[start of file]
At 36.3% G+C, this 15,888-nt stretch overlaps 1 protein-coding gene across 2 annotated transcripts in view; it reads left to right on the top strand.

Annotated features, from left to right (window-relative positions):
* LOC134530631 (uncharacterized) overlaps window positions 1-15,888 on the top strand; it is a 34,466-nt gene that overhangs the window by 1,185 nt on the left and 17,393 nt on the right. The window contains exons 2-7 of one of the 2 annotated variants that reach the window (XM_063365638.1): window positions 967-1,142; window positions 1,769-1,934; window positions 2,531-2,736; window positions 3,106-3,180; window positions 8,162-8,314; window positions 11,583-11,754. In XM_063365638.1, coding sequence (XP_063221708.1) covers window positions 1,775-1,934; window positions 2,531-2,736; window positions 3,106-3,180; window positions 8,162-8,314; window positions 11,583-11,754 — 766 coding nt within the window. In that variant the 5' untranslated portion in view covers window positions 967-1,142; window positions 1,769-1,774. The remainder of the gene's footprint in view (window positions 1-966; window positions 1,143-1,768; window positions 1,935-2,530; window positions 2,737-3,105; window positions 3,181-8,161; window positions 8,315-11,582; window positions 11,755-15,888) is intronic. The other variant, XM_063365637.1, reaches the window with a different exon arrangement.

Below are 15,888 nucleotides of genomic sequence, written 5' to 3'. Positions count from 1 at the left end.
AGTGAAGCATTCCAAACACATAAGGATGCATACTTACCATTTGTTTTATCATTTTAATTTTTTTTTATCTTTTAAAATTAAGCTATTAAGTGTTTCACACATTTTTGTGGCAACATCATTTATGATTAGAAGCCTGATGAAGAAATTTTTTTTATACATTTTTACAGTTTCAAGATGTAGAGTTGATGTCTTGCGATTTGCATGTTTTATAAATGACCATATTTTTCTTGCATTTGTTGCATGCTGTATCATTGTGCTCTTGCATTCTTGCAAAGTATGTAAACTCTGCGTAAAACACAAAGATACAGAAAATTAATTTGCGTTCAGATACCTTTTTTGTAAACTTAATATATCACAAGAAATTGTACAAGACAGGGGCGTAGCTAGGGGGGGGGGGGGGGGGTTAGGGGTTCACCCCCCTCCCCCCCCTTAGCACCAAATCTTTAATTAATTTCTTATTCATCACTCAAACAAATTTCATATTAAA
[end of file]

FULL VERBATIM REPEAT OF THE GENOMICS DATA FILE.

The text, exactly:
At 36.3% G+C, this 15,888-nt stretch overlaps 1 protein-coding gene across 2 annotated transcripts in view; it reads left to right on the top strand.

Annotated features, from left to right (window-relative positions):
* LOC134530631 (uncharacterized) overlaps window positions 1-15,888 on the top strand; it is a 34,466-nt gene that overhangs the window by 1,185 nt on the left and 17,393 nt on the right. The window contains exons 2-7 of one of the 2 annotated variants that reach the window (XM_063365638.1): window positions 967-1,142; window positions 1,769-1,934; window positions 2,531-2,736; window positions 3,106-3,180; window positions 8,162-8,314; window positions 11,583-11,754. In XM_063365638.1, coding sequence (XP_063221708.1) covers window positions 1,775-1,934; window positions 2,531-2,736; window positions 3,106-3,180; window positions 8,162-8,314; window positions 11,583-11,754 — 766 coding nt within the window. In that variant the 5' untranslated portion in view covers window positions 967-1,142; window positions 1,769-1,774. The remainder of the gene's footprint in view (window positions 1-966; window positions 1,143-1,768; window positions 1,935-2,530; window positions 2,737-3,105; window positions 3,181-8,161; window positions 8,315-11,582; window positions 11,755-15,888) is intronic. The other variant, XM_063365637.1, reaches the window with a different exon arrangement.

Below are 15,888 nucleotides of genomic sequence, written 5' to 3'. Positions count from 1 at the left end.
AGTGAAGCATTCCAAACACATAAGGATGCATACTTACCATTTGTTTTATCATTTTAATTTTTTTTTATCTTTTAAAATTAAGCTATTAAGTGTTTCACACATTTTTGTGGCAACATCATTTATGATTAGAAGCCTGATGAAGAAATTTTTTTTATACATTTTTACAGTTTCAAGATGTAGAGTTGATGTCTTGCGATTTGCATGTTTTATAAATGACCATATTTTTCTTGCATTTGTTGCATGCTGTATCATTGTGCTCTTGCATTCTTGCAAAGTATGTAAACTCTGCGTAAAACACAAAGATACAGAAAATTAATTTGCGTTCAGATACCTTTTTTGTAAACTTAATATATCACAAGAAATTGTACAAGACAGGGGCGTAGCTAGGGGGGGGGGGGGGGGGTTAGGGGTTCACCCCCCTCCCCCCCCTTAGCACCAAATCTTTAATTAATTTCTTATTCATCACTCAAACAAATTTCATATTAAA